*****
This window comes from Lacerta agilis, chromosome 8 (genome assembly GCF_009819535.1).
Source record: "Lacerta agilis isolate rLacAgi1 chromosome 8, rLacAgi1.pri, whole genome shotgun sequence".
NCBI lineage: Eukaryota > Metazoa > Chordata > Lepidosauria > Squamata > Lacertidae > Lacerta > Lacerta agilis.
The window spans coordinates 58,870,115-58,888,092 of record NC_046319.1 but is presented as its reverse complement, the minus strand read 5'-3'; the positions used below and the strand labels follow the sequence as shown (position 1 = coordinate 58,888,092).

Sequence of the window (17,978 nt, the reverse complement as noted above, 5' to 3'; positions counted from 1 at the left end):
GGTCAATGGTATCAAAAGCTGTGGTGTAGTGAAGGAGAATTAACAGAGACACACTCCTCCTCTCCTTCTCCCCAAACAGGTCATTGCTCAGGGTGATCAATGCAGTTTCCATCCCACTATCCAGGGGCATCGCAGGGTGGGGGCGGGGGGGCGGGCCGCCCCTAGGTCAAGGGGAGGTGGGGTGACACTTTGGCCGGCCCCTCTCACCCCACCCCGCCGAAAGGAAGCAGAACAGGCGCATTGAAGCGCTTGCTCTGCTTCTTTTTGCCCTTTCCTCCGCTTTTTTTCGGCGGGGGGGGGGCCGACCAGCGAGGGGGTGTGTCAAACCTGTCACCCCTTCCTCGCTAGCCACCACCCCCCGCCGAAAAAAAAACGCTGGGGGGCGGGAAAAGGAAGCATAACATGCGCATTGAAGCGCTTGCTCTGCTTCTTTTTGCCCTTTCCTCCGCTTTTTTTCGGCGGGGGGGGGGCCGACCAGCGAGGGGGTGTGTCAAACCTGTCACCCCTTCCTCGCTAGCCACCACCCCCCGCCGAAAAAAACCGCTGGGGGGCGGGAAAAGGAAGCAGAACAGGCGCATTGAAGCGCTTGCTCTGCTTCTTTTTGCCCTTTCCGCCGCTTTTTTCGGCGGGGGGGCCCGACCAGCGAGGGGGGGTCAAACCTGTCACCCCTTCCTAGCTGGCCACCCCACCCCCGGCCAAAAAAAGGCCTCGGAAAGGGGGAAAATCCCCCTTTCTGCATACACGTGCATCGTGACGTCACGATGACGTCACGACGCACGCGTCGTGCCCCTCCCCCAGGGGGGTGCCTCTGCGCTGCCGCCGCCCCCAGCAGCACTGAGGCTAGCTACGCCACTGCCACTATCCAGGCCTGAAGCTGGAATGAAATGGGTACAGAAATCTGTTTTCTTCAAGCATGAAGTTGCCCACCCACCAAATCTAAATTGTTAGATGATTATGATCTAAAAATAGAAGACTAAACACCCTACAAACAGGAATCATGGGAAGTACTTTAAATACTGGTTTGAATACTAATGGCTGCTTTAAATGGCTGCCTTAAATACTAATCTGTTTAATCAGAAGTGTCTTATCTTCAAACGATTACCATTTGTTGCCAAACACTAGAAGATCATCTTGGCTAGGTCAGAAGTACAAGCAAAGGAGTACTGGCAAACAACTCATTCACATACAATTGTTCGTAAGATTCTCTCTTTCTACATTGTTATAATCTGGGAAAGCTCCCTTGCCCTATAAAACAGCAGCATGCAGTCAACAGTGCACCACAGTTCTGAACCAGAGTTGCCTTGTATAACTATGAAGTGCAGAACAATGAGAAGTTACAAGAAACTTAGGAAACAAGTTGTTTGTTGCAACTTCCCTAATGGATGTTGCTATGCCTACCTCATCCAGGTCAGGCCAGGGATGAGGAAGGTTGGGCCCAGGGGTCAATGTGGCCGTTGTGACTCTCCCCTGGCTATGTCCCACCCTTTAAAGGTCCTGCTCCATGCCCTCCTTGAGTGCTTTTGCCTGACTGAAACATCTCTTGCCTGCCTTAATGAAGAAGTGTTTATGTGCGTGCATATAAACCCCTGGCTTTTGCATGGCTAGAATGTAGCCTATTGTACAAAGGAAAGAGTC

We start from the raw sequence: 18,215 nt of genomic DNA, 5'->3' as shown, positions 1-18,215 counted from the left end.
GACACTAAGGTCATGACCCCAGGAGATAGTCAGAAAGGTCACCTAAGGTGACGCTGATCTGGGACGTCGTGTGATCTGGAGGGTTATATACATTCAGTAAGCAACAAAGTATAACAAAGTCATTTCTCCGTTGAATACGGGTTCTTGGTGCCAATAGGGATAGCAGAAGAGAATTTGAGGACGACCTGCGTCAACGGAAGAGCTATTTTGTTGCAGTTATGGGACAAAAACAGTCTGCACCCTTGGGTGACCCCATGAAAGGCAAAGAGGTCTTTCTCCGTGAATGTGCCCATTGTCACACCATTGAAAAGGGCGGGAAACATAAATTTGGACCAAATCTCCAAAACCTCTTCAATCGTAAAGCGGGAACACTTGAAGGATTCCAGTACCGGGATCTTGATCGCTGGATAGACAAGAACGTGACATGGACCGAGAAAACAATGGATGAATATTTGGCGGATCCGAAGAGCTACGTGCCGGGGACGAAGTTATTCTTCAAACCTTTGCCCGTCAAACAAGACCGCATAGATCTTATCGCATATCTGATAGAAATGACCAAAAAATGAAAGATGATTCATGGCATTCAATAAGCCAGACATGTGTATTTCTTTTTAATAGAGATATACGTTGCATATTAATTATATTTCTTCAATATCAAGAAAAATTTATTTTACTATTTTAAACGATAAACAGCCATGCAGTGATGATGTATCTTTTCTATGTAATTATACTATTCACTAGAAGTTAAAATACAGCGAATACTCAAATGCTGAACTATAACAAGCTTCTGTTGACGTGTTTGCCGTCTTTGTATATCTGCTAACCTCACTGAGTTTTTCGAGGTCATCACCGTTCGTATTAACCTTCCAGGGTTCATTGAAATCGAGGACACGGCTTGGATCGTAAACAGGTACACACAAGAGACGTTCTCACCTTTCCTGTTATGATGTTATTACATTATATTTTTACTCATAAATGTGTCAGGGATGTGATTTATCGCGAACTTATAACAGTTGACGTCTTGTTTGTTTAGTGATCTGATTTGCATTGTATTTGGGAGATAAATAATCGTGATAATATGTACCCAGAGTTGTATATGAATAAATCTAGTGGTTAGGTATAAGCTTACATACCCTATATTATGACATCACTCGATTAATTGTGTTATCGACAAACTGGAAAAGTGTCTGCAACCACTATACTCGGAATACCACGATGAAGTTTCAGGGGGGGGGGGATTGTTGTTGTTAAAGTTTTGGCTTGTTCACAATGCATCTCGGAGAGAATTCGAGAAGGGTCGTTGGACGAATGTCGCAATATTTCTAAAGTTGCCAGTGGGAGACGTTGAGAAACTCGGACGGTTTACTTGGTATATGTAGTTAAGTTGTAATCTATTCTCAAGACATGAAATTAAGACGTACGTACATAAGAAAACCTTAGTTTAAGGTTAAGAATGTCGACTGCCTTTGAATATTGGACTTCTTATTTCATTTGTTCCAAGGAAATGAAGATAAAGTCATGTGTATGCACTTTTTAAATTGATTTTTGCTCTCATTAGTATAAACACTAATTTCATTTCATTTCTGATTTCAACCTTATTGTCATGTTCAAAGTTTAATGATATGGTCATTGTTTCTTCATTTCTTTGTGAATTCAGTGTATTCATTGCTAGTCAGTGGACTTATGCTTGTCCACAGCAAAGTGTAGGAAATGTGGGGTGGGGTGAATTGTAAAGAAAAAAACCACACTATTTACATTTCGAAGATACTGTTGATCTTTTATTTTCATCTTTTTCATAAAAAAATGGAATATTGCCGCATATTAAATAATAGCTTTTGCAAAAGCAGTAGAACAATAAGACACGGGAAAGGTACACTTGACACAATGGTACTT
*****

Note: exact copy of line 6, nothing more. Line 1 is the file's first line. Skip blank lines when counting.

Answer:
GGTCAATGGTATCAAAAGCTGTGGTGTAGTGAAGGAGAATTAACAGAGACACACTCCTCCTCTCCTTCTCCCCAAACAGGTCATTGCTCAGGGTGATCAATGCAGTTTCCATCCCACTATCCAGGGGCATCGCAGGGTGGGGGCGGGGGGGCGGGCCGCCCCTAGGTCAAGGGGAGGTGGGGTGACACTTTGGCCGGCCCCTCTCACCCCACCCCGCCGAAAGGAAGCAGAACAGGCGCATTGAAGCGCTTGCTCTGCTTCTTTTTGCCCTTTCCTCCGCTTTTTTTCGGCGGGGGGGGGGCCGACCAGCGAGGGGGTGTGTCAAACCTGTCACCCCTTCCTCGCTAGCCACCACCCCCCGCCGAAAAAAAAACGCTGGGGGGCGGGAAAAGGAAGCATAACATGCGCATTGAAGCGCTTGCTCTGCTTCTTTTTGCCCTTTCCTCCGCTTTTTTTCGGCGGGGGGGGGGCCGACCAGCGAGGGGGTGTGTCAAACCTGTCACCCCTTCCTCGCTAGCCACCACCCCCCGCCGAAAAAAACCGCTGGGGGGCGGGAAAAGGAAGCAGAACAGGCGCATTGAAGCGCTTGCTCTGCTTCTTTTTGCCCTTTCCGCCGCTTTTTTCGGCGGGGGGGCCCGACCAGCGAGGGGGGGTCAAACCTGTCACCCCTTCCTAGCTGGCCACCCCACCCCCGGCCAAAAAAAGGCCTCGGAAAGGGGGAAAATCCCCCTTTCTGCATACACGTGCATCGTGACGTCACGATGACGTCACGACGCACGCGTCGTGCCCCTCCCCCAGGGGGGTGCCTCTGCGCTGCCGCCGCCCCCAGCAGCACTGAGGCTAGCTACGCCACTGCCACTATCCAGGCCTGAAGCTGGAATGAAATGGGTACAGAAATCTGTTTTCTTCAAGCATGAAGTTGCCCACCCACCAAATCTAAATTGTTAGATGATTATGATCTAAAAATAGAAGACTAAACACCCTACAAACAGGAATCATGGGAAGTACTTTAAATACTGGTTTGAATACTAATGGCTGCTTTAAATGGCTGCCTTAAATACTAATCTGTTTAATCAGAAGTGTCTTATCTTCAAACGATTACCATTTGTTGCCAAACACTAGAAGATCATCTTGGCTAGGTCAGAAGTACAAGCAAAGGAGTACTGGCAAACAACTCATTCACATACAATTGTTCGTAAGATTCTCTCTTTCTACATTGTTATAATCTGGGAAAGCTCCCTTGCCCTATAAAACAGCAGCATGCAGTCAACAGTGCACCACAGTTCTGAACCAGAGTTGCCTTGTATAACTATGAAGTGCAGAACAATGAGAAGTTACAAGAAACTTAGGAAACAAGTTGTTTGTTGCAACTTCCCTAATGGATGTTGCTATGCCTACCTCATCCAGGTCAGGCCAGGGATGAGGAAGGTTGGGCCCAGGGGTCAATGTGGCCGTTGTGACTCTCCCCTGGCTATGTCCCACCCTTTAAAGGTCCTGCTCCATGCCCTCCTTGAGTGCTTTTGCCTGACTGAAACATCTCTTGCCTGCCTTAATGAAGAAGTGTTTATGTGCGTGCATATAAACCCCTGGCTTTTGCATGGCTAGAATGTAGCCTATTGTACAAAGGAAAGAGTC